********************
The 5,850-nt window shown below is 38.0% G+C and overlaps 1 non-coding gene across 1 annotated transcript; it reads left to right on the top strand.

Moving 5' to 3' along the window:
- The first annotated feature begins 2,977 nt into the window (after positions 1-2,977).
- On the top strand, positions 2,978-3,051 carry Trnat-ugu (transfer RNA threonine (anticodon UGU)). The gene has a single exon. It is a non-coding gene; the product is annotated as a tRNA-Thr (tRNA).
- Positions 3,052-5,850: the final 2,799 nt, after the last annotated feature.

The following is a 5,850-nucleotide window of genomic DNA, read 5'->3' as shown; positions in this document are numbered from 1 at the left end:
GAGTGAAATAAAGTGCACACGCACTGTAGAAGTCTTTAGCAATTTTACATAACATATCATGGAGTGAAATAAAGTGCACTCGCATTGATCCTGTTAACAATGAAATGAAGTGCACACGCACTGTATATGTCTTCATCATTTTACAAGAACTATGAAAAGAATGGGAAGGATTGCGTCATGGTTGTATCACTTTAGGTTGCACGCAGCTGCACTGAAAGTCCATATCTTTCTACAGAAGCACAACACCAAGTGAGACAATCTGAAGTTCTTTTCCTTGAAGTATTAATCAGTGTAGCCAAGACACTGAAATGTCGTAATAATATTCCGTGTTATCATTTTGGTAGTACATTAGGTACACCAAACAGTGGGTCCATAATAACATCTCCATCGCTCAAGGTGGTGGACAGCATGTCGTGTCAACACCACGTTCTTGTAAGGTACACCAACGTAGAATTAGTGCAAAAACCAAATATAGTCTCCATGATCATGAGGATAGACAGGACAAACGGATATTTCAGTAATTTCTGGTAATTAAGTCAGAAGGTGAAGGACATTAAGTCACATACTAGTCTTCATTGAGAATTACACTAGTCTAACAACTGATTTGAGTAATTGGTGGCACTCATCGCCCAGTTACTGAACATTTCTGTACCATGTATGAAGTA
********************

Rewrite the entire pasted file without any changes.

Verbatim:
The 5,850-nt window shown below is 38.0% G+C and overlaps 1 non-coding gene across 1 annotated transcript; it reads left to right on the top strand.

Moving 5' to 3' along the window:
- The first annotated feature begins 2,977 nt into the window (after positions 1-2,977).
- On the top strand, positions 2,978-3,051 carry Trnat-ugu (transfer RNA threonine (anticodon UGU)). The gene has a single exon. It is a non-coding gene; the product is annotated as a tRNA-Thr (tRNA).
- Positions 3,052-5,850: the final 2,799 nt, after the last annotated feature.

The following is a 5,850-nucleotide window of genomic DNA, read 5'->3' as shown; positions in this document are numbered from 1 at the left end:
GAGTGAAATAAAGTGCACACGCACTGTAGAAGTCTTTAGCAATTTTACATAACATATCATGGAGTGAAATAAAGTGCACTCGCATTGATCCTGTTAACAATGAAATGAAGTGCACACGCACTGTATATGTCTTCATCATTTTACAAGAACTATGAAAAGAATGGGAAGGATTGCGTCATGGTTGTATCACTTTAGGTTGCACGCAGCTGCACTGAAAGTCCATATCTTTCTACAGAAGCACAACACCAAGTGAGACAATCTGAAGTTCTTTTCCTTGAAGTATTAATCAGTGTAGCCAAGACACTGAAATGTCGTAATAATATTCCGTGTTATCATTTTGGTAGTACATTAGGTACACCAAACAGTGGGTCCATAATAACATCTCCATCGCTCAAGGTGGTGGACAGCATGTCGTGTCAACACCACGTTCTTGTAAGGTACACCAACGTAGAATTAGTGCAAAAACCAAATATAGTCTCCATGATCATGAGGATAGACAGGACAAACGGATATTTCAGTAATTTCTGGTAATTAAGTCAGAAGGTGAAGGACATTAAGTCACATACTAGTCTTCATTGAGAATTACACTAGTCTAACAACTGATTTGAGTAATTGGTGGCACTCATCGCCCAGTTACTGAACATTTCTGTACCATGTATGAAGTA